This brings us to Levine introducing the next piece featuring Donald Duck (he eventually shows up – this seems to be a common trend with him i.e. Philharmagic).  The wonderful song we associate with graduation ceremonies called Pomp & Circumstance (Marches 1, 2, 3, and 4) by Sir Edward Elgar provides the music for this Biblical centered scene.  We see Noah instruct Donald to round up the animals.  The familiar march plays as we see the animals proudly walk up the ramp and into the ark.  The flood comes pretty quickly and Daisy, Donald’s flame, is led to assume he did not make it onto the ark.  They think the other is dead as we witness a painful few minutes of heartache and close calls of possibly seeing each other.  As they exit the ark, they find each other and a rainbow shines overhead, which represents God’s promise to never flood the earth again which is surrounded by the powerful impact of the musical composition.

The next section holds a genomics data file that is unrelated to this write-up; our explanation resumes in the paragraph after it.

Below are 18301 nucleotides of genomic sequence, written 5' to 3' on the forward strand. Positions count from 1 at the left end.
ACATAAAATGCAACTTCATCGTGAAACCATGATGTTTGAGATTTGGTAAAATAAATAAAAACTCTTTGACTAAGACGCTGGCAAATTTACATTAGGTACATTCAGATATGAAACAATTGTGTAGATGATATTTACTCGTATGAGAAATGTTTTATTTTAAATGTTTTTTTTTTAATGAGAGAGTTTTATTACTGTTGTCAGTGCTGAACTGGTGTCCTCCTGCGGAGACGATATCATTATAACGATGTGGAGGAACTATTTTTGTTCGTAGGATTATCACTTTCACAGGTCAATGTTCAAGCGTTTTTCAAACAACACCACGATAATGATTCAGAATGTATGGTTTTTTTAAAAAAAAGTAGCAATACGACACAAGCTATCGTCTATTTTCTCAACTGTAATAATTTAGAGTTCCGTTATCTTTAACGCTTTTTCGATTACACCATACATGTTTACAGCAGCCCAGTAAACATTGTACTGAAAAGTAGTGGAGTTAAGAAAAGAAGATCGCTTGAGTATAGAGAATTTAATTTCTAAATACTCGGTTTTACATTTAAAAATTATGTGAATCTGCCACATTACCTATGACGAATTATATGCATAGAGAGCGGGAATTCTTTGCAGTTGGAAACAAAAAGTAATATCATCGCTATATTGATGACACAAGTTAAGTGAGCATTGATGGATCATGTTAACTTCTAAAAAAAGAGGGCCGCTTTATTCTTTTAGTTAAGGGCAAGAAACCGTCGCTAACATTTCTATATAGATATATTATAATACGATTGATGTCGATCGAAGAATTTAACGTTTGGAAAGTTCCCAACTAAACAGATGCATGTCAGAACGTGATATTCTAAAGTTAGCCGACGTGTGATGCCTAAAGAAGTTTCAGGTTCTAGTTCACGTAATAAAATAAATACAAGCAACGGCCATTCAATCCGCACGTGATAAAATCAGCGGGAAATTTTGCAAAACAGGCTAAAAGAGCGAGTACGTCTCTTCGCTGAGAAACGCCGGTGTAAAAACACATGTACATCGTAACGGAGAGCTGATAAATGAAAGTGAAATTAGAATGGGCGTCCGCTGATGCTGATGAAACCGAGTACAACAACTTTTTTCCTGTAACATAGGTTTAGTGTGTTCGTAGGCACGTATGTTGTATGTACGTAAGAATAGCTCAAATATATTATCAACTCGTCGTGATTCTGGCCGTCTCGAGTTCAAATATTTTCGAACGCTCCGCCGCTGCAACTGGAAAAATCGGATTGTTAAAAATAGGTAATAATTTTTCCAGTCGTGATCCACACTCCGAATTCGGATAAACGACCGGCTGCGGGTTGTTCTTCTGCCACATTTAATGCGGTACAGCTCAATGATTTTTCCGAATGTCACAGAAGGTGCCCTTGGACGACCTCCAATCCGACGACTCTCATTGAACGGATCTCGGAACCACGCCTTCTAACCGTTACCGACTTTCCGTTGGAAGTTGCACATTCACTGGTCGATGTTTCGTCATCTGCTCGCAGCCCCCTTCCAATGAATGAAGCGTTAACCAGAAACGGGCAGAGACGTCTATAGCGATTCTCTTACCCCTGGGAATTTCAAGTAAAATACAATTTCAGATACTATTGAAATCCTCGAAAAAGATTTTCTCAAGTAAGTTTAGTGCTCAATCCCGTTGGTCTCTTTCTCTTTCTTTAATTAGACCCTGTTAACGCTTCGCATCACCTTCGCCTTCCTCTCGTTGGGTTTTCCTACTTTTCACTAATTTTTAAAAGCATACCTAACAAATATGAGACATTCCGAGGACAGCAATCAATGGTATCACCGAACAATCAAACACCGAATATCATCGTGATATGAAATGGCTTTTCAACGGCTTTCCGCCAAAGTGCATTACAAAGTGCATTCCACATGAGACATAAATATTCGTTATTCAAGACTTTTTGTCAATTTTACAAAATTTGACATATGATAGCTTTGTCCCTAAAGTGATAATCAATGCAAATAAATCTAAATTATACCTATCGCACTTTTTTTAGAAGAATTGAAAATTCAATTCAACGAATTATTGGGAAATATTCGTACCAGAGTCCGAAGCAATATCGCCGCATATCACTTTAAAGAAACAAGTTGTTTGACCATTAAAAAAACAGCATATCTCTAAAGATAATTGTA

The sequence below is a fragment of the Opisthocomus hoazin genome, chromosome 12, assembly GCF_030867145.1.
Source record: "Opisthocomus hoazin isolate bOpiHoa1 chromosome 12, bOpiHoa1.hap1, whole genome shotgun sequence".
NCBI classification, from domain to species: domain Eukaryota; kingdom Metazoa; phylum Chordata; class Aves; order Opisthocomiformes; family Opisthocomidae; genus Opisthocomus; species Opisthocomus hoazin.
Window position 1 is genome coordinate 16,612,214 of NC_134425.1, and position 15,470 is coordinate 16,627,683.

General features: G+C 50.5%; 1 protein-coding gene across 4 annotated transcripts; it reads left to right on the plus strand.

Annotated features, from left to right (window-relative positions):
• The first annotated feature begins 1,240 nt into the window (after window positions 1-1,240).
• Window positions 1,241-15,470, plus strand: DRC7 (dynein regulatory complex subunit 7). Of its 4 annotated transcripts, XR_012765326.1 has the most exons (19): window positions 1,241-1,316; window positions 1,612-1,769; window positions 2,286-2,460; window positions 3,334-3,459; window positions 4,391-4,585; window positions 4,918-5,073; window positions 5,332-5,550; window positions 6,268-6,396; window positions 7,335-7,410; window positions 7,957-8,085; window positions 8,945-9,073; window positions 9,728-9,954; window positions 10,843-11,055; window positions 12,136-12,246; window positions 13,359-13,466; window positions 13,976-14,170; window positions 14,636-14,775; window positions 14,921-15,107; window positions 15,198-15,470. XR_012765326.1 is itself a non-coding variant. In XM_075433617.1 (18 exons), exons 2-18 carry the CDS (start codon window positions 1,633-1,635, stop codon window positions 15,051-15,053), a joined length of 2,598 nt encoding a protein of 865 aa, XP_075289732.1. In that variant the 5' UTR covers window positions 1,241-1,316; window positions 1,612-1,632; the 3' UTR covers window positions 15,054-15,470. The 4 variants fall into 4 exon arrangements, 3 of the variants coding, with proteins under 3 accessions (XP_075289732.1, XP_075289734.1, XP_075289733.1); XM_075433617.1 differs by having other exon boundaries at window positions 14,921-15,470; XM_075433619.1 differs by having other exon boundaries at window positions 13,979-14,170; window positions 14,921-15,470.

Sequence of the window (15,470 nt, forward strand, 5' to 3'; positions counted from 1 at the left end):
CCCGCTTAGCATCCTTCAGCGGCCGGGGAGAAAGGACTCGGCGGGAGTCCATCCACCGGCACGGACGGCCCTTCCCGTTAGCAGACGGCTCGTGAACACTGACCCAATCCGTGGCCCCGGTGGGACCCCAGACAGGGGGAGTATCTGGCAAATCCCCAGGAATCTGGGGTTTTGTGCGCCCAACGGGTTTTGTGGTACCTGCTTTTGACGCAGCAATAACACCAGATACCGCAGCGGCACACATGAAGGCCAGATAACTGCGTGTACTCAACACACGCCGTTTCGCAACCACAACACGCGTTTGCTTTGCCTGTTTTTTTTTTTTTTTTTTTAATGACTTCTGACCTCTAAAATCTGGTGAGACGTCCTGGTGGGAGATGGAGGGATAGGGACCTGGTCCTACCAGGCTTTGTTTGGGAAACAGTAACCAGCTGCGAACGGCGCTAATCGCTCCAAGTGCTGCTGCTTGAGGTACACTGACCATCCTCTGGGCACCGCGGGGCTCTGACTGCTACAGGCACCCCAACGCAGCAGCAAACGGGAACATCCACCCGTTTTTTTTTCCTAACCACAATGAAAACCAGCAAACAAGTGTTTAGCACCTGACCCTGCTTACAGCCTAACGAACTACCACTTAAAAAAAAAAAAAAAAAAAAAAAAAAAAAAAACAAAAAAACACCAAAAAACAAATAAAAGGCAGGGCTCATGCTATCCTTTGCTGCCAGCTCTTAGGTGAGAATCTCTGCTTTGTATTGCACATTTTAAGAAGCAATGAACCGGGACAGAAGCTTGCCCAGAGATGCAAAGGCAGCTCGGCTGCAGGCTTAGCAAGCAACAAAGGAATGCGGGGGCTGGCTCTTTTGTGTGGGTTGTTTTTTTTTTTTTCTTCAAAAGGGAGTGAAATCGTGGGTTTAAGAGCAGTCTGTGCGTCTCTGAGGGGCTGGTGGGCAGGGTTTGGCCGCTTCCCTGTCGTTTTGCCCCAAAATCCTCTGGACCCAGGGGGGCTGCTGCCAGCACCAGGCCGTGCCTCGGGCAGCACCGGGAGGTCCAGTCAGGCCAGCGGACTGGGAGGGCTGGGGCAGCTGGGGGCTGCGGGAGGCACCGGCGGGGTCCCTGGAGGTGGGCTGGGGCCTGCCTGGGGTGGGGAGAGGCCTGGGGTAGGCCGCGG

Angela Landsbury introduces the final segment of the film, Igor Stravinsky’s Firebird Suite (1919 version).  She states that Walt Disney called the art of animation a “voyage of discovery into the realms of color, sound, and motion.”  This is probably the most interesting scene of the film, presenting a wintery background for what is to come.  A moose breathes icy air forming a mythical creature to appear.  She is a beautiful goddess of sorts who almost looks like an anime drawing.  She encounters a twisted rock which destroys everything in its path, wreaking havoc on the surrounding area.  She disappears and the moose brings her back.  She seems to be quite injured but is able to fly again thanks to her fallen tears which bring new life to flowers (this is very Tangled-esque) and therefore gives her renewed energy.  She outstretches across the land and brings brighter color and well-being to the flowers which is reminiscent of the original Fantasia film, where a similar creature floats in the sky to change the color of the sky as the sun sets.  The closing credits appear on-screen as we see the orchestra departing and moments from the film play in the background.